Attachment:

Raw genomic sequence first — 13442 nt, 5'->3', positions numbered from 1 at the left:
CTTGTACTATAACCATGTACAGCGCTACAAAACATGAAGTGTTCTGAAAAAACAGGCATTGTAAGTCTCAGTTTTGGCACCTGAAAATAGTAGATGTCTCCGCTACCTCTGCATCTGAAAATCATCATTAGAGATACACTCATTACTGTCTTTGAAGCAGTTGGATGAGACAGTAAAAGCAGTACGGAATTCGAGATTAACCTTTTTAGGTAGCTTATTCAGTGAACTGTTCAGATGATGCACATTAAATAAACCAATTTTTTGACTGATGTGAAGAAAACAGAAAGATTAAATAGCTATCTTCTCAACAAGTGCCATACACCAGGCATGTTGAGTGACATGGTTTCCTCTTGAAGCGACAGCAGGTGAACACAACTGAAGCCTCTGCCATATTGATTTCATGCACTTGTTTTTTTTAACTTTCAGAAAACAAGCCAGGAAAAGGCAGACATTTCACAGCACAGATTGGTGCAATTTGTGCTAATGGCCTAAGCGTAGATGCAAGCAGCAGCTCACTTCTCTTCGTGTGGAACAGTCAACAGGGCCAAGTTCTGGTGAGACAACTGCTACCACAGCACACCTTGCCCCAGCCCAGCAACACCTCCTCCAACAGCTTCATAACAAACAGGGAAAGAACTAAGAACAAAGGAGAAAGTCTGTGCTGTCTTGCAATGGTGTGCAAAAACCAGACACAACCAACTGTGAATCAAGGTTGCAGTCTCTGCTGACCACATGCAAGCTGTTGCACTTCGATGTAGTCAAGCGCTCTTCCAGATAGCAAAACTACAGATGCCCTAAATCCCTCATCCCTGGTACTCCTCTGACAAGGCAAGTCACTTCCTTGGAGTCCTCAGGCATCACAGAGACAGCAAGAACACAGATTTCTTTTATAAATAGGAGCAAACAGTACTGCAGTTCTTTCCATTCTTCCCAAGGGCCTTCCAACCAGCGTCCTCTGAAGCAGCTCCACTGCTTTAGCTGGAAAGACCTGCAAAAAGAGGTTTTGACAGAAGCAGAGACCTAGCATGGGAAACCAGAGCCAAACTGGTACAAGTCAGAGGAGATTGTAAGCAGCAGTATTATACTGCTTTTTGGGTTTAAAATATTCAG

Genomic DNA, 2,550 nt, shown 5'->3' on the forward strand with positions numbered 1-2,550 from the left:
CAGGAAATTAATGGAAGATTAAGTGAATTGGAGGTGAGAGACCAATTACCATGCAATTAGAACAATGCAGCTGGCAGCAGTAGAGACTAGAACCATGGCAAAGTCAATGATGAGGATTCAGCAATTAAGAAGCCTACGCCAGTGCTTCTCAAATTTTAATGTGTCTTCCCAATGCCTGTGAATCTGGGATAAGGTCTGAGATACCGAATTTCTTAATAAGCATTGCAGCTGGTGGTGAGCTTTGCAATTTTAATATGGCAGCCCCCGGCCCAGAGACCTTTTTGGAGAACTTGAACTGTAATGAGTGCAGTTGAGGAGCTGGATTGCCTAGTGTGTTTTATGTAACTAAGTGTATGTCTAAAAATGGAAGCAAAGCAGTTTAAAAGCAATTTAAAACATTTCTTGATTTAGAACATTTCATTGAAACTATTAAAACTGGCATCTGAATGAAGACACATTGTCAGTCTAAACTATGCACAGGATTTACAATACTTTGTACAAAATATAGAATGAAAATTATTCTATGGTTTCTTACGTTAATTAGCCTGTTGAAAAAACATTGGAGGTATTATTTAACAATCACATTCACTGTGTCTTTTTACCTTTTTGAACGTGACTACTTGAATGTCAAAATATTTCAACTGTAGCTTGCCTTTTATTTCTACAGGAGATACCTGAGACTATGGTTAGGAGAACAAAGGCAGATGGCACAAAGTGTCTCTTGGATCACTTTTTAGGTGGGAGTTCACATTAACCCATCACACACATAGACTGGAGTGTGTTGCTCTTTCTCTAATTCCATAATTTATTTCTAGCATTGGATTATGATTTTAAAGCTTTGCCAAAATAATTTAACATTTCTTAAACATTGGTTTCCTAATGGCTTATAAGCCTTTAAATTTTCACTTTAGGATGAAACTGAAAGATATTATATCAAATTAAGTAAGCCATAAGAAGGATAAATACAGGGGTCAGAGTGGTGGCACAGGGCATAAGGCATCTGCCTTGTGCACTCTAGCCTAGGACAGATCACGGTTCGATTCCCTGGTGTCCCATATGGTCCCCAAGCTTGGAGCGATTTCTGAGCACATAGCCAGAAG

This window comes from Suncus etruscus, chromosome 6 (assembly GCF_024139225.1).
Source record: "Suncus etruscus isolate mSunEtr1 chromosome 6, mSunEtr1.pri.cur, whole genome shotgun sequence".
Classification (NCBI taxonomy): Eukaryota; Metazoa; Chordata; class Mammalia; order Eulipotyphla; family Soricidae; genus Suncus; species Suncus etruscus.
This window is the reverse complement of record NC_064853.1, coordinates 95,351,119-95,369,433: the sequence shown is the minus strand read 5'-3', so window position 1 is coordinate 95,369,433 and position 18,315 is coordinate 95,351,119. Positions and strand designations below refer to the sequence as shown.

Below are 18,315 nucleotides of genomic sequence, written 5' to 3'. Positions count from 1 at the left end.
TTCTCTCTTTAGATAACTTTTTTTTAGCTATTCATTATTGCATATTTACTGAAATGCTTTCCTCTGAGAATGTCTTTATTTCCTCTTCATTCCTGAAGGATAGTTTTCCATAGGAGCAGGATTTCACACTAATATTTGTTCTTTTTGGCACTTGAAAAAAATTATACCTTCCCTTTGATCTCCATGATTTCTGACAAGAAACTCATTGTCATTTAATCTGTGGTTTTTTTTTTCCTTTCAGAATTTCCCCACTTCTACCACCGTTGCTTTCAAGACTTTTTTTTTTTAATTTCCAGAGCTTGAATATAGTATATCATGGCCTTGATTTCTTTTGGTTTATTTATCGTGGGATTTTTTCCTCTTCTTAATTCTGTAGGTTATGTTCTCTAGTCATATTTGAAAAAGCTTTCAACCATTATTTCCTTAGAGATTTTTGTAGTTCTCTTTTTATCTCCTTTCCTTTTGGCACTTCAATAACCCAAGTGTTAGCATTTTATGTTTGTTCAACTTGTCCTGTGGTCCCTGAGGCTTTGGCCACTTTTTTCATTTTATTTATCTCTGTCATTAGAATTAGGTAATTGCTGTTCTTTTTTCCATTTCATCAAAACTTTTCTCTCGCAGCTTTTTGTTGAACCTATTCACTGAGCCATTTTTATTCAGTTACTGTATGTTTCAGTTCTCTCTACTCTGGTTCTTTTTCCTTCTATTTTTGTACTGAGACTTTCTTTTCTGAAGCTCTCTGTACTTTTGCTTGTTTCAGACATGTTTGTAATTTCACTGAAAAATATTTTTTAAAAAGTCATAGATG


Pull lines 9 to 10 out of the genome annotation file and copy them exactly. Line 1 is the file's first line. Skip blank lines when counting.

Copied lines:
Below are 18,315 nucleotides of genomic sequence, written 5' to 3'. Positions count from 1 at the left end.
TTCTCTCTTTAGATAACTTTTTTTTAGCTATTCATTATTGCATATTTACTGAAATGCTTTCCTCTGAGAATGTCTTTATTTCCTCTTCATTCCTGAAGGATAGTTTTCCATAGGAGCAGGATTTCACACTAATATTTGTTCTTTTTGGCACTTGAAAAAAATTATACCTTCCCTTTGATCTCCATGATTTCTGACAAGAAACTCATTGTCATTTAATCTGTGGTTTTTTTTTTCCTTTCAGAATTTCCCCACTTCTACCACCGTTGCTTTCAAGACTTTTTTTTTTTAATTTCCAGAGCTTGAATATAGTATATCATGGCCTTGATTTCTTTTGGTTTATTTATCGTGGGATTTTTTCCTCTTCTTAATTCTGTAGGTTATGTTCTCTAGTCATATTTGAAAAAGCTTTCAACCATTATTTCCTTAGAGATTTTTGTAGTTCTCTTTTTATCTCCTTTCCTTTTGGCACTTCAATAACCCAAGTGTTAGCATTTTATGTTTGTTCAACTTGTCCTGTGGTCCCTGAGGCTTTGGCCACTTTTTTCATTTTATTTATCTCTGTCATTAGAATTAGGTAATTGCTGTTCTTTTTTCCATTTCATCAAAACTTTTCTCTCGCAGCTTTTTGTTGAACCTATTCACTGAGCCATTTTTATTCAGTTACTGTATGTTTCAGTTCTCTCTACTCTGGTTCTTTTTCCTTCTATTTTTGTACTGAGACTTTCTTTTCTGAAGCTCTCTGTACTTTTGCTTGTTTCAGACATGTTTGTAATTTCACTGAAAAATATTTTTTAAAAAGTCATAGATG